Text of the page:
[key]     => author_name
				[value]   => Циркон
				[compare] => =
				[alias]   => my_bookmeta
				[cast]    => CHAR
			)
	)
	for an example, see in: https://wp-kama.com/function/WP_Query::parse_orderby
	*/
	$ORDER_BY = 'ORDER BY name ASC';

	$fields = '*';

	if( isset( $metaq ) && $metaq->has_or_relation() ){
		$fields = "DISTINCT $fields";
	}

	$res = $wpdb->get_results(
		"SELECT $fields FROM $wpdb->books $JOIN $WHERE $ORDER_BY $LIMIT"
	);

	return $res;
}

Let's check the function, let's make a query:

// book request
$books = get_books([
	'meta_key'   => 'author_name',
	'meta_value' => 'Zircon',
]);

// or like this
$books = get_books([
	'meta_query' =>[
		'metasort' => [
			'key'   => 'author_name',
			'value' => 'Zircon',
		]
	]
]);

print_r( $books );
/*
We get it:
Array(
		[0] => stdClass Object(
			[book_id] => 12
			[name] => The Cherry Orchard
			[content] => Contents of the book ...
			[meta_id] => 2
			[meta_key] => author_name
			[meta_value] => Zircon
		)
)
*/

I repeat, now you can do selection by meta-fields of any complexity, all that allows you to do WP_Meta_Query{}, the same as meta_query in WP_Query.

An example of a more complicated selection:

$args = array(
	'meta_query'   => array(
		'relation' => 'AND',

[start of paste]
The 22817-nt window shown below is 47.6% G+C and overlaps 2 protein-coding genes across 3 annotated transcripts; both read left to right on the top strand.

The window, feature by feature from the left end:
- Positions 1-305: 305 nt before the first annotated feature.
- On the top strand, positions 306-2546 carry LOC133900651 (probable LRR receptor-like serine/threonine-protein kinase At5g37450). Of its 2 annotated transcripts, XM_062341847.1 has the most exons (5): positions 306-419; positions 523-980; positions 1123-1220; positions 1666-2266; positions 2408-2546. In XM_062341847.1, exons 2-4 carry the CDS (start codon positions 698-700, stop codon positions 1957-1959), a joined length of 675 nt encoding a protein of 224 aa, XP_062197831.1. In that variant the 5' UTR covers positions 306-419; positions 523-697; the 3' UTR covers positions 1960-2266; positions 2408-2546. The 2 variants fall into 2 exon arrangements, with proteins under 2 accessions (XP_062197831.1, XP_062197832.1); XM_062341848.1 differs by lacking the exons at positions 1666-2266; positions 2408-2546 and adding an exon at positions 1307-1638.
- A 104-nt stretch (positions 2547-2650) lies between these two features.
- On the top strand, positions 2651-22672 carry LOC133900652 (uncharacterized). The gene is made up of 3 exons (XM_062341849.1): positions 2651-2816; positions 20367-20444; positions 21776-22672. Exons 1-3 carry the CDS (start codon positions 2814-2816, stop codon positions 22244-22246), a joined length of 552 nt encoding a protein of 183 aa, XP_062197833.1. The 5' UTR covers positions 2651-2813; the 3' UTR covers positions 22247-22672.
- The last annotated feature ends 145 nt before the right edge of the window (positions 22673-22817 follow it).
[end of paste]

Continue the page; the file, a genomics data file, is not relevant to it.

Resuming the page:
array(
			'key'     => 'author_name',
			'value'   => 'алекс',
			'compare' => 'LIKE'
		),
		array(
			'key'     => 'price',
			'value'   => array( 20, 100 ),
			'type'    => 'numeric',
			'compare' => 'BETWEEN'
		)
	)
);
$books = get_books( $args );
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Performance and metadata

Queries based on meta_query provide huge opportunities, but it all has a downside - not the best performance, especially if you make complex queries and processed a lot of data.

The weak point in the metadata is the meta_value field of any metadata table (such as the wp_postmeta table). The meta_value does not and cannot have an index, because the field is of LONGTEXT type, so you can store any data in it: numbers, texts of any length, serialized arrays, etc. Also, indexing is not possible because when building a query, such as sorting by meta-field where numbers are stored, the values are converted from strings to numbers by CAST() and only then sorted. This approach would "kill" the index, even if it were there.

Because of the disadvantages described above, it is not always correct to use meta-fields to store your data that will then be selected or sorted, although they are fine in most cases.

Always test queries under real-world conditions, looking at the execution time and how that time varies with the amount of data and query parameters. If queries have become slow, it is time to cache them somehow or connect an external indexing system such as Sphinx or Elasticsearch.

If you expect to store large amounts of data which need to be selected and sorted, you may want to create a special table for such data. By large volumes of data I mean the number of values of one meta-key from 20000 and more. With such amount of data in meta-fields queries will already slow down noticeably and you will not be able to do without caching (which is not always suitable) or other addons.